LAHORE: A protest was held by the persons with visual impairment in December 2020 to press the government to take steps for implementation of their job quota.
“For the last four to five years, we have been working on daily wages,” says Nabeel who was one of the protesters.
“We are repeatedly given assurances that we will be given contractual jobs but nothing happens.”
Nabeel says that in one of their protests in April 2019, Minister for Social Welfare Raja Basharat had publicly announced that ‘all blind people would be made permanent and that soon this notification would be released’. However to date, nothing has happened.
This was not the first protest by visually challenged people. In 2019, there was a sit-in at Charing Cross and despite a cold wave, the protesters ended up sleeping on the pavement. It was earlier the same year that Raja Basharat had visited them and assured them of the efforts being made.
Even before that, in 2014, there was another big protest which lasted for three days. There was a police crackdown on the protesters who were baton charged–though police later denied this.
Muhammad Owais, a political science lecturer at the GC College, who is also visually impaired, says that though a few steps had been taken by the government – former CM Shehbaz Sharif had increased job quota of Persons With Disabilities (PWDs) in Punjab, from 2pc to 3pc, and the new government had also implemented the laws to some extent – a lot more needed to be done.
“Private organisations continue to promise the government to advertise more job vacancies for the PWDs but they do not do it.”
According to Owais, there are over 600 daily wagers at the moment but only 250 had been appointed by the government until now.
Raja Basharat had also formed a committee to take care of their needs but Owais feels the bureaucracy is not fulfilling the minister’s directives fully and it has been disinterested in taking up the cause.
Internationally, Pakistan is bound to implement all the laws concerning not just visually challenged people but also the PWDs. In 2016, Pakistan signed and agreed to work for achieving the Sustainable Development Goals (SDGs). Unlike the Millennium Development Goals (MDGs), the SDGs of the 2030 agenda are more inclusive of the PWDs’ rights as they make around 11 explicit references to the PWDs’ rights. As a result, the federal and provincial governments have established the SDG units in their planning and development departments.
In 2011, Pakistan ratified the UN Convention on the Rights of Persons with Disabilities (UNCRPD), which is closely connected to the SDGs.
In order to provide persons with disabilities (PWDs) with job opportunities, a job quota was given. Sindh and Balochistan had a quota of 2 to 5pc and Punjab and KP had a quota of 2pc, which was later increased to 3pc.
Karachi based activist, Ali Tareen, says that Punjab may have implemented a lot more than other provinces but has still not fully implemented its PWD laws.
“I believe the real issue is that of laziness and nepotism. There is little implementation because even within the quota of disabled persons, other people get jobs to compensate for apple polishing.”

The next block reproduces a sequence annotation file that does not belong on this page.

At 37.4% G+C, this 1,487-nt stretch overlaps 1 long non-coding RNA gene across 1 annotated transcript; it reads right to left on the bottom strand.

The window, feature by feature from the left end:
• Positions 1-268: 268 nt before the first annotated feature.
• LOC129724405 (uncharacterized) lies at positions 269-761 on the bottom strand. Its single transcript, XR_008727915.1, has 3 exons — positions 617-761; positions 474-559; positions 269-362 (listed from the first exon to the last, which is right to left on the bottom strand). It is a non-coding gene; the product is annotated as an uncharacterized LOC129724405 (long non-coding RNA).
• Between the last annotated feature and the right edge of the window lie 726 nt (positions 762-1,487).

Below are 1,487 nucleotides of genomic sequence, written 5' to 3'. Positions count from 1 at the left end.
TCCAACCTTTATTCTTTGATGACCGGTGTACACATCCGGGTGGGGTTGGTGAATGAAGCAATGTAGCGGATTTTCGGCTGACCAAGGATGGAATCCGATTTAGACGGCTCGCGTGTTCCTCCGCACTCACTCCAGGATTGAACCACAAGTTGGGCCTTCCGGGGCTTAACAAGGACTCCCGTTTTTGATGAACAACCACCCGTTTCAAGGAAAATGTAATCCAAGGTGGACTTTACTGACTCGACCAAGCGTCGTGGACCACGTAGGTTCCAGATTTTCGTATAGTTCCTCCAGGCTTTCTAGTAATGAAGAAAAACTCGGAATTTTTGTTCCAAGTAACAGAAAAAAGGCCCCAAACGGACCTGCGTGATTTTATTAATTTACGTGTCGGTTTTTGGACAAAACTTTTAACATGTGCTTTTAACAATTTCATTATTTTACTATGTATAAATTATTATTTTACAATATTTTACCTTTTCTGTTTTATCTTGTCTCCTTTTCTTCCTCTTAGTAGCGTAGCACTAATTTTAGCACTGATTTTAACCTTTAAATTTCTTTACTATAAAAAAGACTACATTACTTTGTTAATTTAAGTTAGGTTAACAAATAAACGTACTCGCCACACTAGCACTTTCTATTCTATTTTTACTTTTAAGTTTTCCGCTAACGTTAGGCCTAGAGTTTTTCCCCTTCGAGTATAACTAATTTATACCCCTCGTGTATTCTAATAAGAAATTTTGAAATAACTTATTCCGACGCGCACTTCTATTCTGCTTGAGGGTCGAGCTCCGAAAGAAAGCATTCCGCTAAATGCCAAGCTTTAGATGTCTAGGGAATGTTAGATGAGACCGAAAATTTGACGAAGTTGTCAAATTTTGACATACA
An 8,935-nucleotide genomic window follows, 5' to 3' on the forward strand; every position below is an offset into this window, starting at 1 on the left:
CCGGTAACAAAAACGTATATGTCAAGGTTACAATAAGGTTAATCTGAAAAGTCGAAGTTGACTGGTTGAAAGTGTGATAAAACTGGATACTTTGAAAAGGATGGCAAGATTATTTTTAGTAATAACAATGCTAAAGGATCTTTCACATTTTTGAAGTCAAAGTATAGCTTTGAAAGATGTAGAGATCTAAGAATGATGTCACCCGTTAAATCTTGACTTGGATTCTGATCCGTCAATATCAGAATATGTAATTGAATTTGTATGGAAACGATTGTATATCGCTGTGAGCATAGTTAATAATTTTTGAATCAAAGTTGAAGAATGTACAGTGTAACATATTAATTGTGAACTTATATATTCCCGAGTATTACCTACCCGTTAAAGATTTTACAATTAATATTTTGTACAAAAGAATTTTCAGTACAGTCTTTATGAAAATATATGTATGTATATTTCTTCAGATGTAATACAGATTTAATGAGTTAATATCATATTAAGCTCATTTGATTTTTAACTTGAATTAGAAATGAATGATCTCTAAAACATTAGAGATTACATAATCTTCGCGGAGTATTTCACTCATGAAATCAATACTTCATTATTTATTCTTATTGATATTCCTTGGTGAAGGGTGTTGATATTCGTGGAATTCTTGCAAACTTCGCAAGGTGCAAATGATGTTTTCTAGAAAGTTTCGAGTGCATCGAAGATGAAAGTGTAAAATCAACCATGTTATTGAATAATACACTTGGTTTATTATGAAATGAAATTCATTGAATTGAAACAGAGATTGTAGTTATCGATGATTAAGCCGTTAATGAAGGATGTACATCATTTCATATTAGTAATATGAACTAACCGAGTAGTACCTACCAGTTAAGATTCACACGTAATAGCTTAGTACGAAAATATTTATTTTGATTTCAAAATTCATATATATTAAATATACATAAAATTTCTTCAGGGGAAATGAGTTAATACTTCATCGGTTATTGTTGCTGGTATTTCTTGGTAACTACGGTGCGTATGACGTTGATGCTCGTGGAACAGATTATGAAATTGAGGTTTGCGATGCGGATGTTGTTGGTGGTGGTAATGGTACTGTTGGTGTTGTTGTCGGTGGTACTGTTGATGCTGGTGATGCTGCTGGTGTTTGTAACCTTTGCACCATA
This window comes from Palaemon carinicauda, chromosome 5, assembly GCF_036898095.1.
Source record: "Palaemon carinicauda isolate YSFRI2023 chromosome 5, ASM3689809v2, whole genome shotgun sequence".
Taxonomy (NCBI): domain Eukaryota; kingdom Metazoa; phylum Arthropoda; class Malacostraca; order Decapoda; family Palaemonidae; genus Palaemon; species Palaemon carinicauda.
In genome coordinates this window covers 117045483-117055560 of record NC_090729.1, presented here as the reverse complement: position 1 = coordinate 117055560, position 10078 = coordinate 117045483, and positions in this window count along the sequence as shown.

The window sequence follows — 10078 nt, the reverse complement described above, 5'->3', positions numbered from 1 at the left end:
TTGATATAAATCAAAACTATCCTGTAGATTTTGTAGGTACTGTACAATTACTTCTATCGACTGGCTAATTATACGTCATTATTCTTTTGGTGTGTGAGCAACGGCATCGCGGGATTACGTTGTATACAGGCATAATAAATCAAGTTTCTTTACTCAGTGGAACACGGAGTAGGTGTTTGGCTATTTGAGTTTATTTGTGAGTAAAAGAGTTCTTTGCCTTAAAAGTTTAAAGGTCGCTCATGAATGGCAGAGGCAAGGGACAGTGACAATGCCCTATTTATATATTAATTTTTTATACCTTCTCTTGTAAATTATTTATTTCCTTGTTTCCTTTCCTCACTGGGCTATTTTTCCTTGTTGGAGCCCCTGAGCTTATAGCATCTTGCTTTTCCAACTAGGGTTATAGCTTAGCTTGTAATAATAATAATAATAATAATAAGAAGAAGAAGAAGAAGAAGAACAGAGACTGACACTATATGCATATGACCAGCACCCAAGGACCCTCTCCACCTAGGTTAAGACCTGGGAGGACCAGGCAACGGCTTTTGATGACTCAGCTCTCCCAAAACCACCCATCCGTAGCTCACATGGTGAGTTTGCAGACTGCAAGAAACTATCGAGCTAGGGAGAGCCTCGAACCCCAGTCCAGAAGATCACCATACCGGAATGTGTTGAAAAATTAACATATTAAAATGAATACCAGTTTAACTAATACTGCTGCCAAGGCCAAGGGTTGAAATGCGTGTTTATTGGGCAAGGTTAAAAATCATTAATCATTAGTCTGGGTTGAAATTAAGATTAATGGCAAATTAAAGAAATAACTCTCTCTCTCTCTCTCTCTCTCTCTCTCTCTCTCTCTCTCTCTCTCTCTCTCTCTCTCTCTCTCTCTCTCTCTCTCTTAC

Tareen, who works with a non-government organisation called Nayee Subah, says that after the protest, they are given job offers to cool down tempers but there is no long term planning.
“The parliament passed an amendment to the Disabled Persons (Employment and Rehabilitation) Ordinance issued in 1981, which was the original law where quota system was introduced,” he says.
Another thing that causes problems for the PWDs to raise their demands is the fact that there are no official numbers for them. Tareen says that even in the recent census, the PWD numbers were shown to be much lower than what they actually are.
“I lost my trust in these numbers because the WHO itself says we are 15pc of the population and with events such as war against terrorism and the 2005 earthquake, which rendered thousands disabled, how can the number of this census be less than the one in 1998 census?” he raises the question.
Suleman Arshad, another visually challenged person, says that while there are conversations about job quota it also must be understood at all levels that even more important is job suitability.
“A visually impaired person cannot work as a guard – and yet I have seen this myself. Likewise, highly qualified people have to resort to work as BPS-4 employees and this is very demeaning. Those who protest and show street power get jobs but these are just short term measures.”
Owais says it is their demand that all visually impaired employees must be given Rs10,000 allowance for their conveyance. “Since we cannot take the public transport, we need our own conveyance,” he demands and adds that the utility allowance should be given to the PWDs on the same structure as given to other employees while the age of retirement must be relaxed for the elderly.
The Blind Association of Pakistan recommends that the state should establish job placement and facilitation centres for the PWDs under the National Commission for Rehabilitation of Special Persons (NCRSP) and PCRDP at the federal, provincial and district levels to strengthen the process of employment. It also urges the government to introduce internship programmes for graduates, programmes and self-employment for woman with disabilities.
Published in Dawn, January 24th, 2021